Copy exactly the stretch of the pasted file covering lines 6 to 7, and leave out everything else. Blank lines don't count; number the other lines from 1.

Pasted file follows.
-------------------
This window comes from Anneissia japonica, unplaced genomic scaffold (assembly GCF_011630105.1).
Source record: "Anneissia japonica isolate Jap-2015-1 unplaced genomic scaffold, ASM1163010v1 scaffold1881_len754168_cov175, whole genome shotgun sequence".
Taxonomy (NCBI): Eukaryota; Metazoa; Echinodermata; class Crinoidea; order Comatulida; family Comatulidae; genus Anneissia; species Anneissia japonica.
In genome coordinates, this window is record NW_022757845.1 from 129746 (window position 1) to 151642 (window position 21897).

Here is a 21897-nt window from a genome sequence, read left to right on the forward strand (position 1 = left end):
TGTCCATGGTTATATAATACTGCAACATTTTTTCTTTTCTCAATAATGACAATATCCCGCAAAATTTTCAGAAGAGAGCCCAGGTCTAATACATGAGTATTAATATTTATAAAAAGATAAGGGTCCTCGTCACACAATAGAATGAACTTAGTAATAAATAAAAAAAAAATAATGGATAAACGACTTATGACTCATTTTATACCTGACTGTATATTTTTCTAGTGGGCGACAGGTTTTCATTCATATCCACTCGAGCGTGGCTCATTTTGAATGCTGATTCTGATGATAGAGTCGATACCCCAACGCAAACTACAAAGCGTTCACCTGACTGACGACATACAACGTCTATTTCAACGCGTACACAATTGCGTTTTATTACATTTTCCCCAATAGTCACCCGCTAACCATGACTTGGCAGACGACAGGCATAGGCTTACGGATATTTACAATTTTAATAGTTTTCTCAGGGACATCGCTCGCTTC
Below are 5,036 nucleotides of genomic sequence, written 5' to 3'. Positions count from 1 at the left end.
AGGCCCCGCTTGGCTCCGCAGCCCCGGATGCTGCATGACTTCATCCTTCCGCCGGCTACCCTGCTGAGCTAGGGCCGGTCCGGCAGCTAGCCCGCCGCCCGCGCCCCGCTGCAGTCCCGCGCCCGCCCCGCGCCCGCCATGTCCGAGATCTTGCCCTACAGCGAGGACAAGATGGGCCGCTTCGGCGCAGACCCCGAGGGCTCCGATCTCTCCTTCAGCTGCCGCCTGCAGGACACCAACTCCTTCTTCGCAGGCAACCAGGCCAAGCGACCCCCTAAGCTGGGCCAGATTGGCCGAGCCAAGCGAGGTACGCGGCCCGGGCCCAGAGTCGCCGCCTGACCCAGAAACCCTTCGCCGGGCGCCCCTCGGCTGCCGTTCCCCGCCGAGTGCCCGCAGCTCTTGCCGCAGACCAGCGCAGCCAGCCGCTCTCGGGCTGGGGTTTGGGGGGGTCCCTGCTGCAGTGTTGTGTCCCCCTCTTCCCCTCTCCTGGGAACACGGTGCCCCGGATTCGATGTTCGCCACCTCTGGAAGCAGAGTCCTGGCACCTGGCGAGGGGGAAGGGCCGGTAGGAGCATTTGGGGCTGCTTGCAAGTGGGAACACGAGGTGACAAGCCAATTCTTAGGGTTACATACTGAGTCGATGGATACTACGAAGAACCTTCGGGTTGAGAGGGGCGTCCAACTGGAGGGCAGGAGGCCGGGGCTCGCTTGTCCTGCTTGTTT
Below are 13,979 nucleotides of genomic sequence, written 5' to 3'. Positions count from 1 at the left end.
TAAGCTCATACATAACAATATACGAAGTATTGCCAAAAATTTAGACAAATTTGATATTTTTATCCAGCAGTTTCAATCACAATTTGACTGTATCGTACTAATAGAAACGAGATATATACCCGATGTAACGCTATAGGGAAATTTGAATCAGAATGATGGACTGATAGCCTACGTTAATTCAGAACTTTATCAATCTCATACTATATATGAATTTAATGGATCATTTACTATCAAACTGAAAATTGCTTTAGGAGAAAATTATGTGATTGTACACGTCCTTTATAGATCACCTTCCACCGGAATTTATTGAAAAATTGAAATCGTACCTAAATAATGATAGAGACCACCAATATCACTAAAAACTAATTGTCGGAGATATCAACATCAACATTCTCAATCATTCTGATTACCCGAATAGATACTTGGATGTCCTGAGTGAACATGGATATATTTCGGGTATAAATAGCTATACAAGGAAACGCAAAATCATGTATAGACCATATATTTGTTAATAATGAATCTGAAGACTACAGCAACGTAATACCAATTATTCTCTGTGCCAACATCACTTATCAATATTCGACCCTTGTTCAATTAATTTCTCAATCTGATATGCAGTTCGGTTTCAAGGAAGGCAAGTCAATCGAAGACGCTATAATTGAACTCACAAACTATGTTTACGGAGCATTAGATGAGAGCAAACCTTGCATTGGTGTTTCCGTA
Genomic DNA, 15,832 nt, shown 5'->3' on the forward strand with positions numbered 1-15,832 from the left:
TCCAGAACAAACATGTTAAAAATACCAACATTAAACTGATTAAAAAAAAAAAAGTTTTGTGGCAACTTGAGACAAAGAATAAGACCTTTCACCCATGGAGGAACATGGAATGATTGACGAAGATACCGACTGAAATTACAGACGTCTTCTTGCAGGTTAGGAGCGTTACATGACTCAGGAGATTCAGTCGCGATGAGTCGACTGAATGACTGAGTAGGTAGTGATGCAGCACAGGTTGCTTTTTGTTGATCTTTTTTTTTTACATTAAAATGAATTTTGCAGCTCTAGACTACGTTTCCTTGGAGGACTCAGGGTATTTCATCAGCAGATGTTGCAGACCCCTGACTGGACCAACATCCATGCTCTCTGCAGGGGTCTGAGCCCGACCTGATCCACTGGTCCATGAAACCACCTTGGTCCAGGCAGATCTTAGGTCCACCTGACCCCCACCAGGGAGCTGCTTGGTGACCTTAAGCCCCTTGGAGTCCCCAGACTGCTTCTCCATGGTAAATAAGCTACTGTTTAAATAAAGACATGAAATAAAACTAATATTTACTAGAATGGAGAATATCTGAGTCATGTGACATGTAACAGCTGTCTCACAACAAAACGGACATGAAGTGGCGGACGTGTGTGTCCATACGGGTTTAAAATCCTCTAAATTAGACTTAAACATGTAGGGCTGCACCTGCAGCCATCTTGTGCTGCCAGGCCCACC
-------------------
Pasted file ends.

TGTCCATGGTTATATAATACTGCAACATTTTTTCTTTTCTCAATAATGACAATATCCCGCAAAATTTTCAGAAGAGAGCCCAGGTCTAATACATGAGTATTAATATTTATAAAAAGATAAGGGTCCTCGTCACACAATAGAATGAACTTAGTAATAAATAAAAAAAAAATAATGGATAAACGACTTATGACTCATTTTATACCTGACTGTATATTTTTCTAGTGGGCGACAGGTTTTCATTCATATCCACTCGAGCGTGGCTCATTTTGAATGCTGATTCTGATGATAGAGTCGATACCCCAACGCAAACTACAAAGCGTTCACCTGACTGACGACATACAACGTCTATTTCAACGCGTACACAATTGCGTTTTATTACATTTTCCCCAATAGTCACCCGCTAACCATGACTTGGCAGACGACAGGCATAGGCTTACGGATATTTACAATTTTAATAGTTTTCTCAGGGACATCGCTCGCTTC
Below are 5,036 nucleotides of genomic sequence, written 5' to 3'. Positions count from 1 at the left end.